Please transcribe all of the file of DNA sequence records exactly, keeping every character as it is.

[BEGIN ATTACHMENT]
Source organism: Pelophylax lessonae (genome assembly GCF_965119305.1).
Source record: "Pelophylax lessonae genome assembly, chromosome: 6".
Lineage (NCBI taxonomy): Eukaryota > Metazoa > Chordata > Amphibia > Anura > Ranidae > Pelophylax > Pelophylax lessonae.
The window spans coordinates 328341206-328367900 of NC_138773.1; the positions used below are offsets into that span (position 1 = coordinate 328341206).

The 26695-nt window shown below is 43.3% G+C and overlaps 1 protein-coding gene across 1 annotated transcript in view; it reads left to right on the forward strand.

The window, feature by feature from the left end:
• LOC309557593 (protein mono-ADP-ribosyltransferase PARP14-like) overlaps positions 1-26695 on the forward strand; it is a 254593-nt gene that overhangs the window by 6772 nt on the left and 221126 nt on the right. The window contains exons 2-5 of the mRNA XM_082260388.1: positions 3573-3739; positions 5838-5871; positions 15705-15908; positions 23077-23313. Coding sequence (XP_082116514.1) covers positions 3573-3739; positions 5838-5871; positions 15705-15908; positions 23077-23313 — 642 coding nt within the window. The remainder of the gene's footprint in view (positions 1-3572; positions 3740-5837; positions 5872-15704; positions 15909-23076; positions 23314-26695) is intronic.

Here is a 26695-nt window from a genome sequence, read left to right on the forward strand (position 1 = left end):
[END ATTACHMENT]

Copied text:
Source organism: Pelophylax lessonae (genome assembly GCF_965119305.1).
Source record: "Pelophylax lessonae genome assembly, chromosome: 6".
Lineage (NCBI taxonomy): Eukaryota > Metazoa > Chordata > Amphibia > Anura > Ranidae > Pelophylax > Pelophylax lessonae.
The window spans coordinates 328341206-328367900 of NC_138773.1; the positions used below are offsets into that span (position 1 = coordinate 328341206).

The 26695-nt window shown below is 43.3% G+C and overlaps 1 protein-coding gene across 1 annotated transcript in view; it reads left to right on the forward strand.

The window, feature by feature from the left end:
• LOC309557593 (protein mono-ADP-ribosyltransferase PARP14-like) overlaps positions 1-26695 on the forward strand; it is a 254593-nt gene that overhangs the window by 6772 nt on the left and 221126 nt on the right. The window contains exons 2-5 of the mRNA XM_082260388.1: positions 3573-3739; positions 5838-5871; positions 15705-15908; positions 23077-23313. Coding sequence (XP_082116514.1) covers positions 3573-3739; positions 5838-5871; positions 15705-15908; positions 23077-23313 — 642 coding nt within the window. The remainder of the gene's footprint in view (positions 1-3572; positions 3740-5837; positions 5872-15704; positions 15909-23076; positions 23314-26695) is intronic.

Here is a 26695-nt window from a genome sequence, read left to right on the forward strand (position 1 = left end):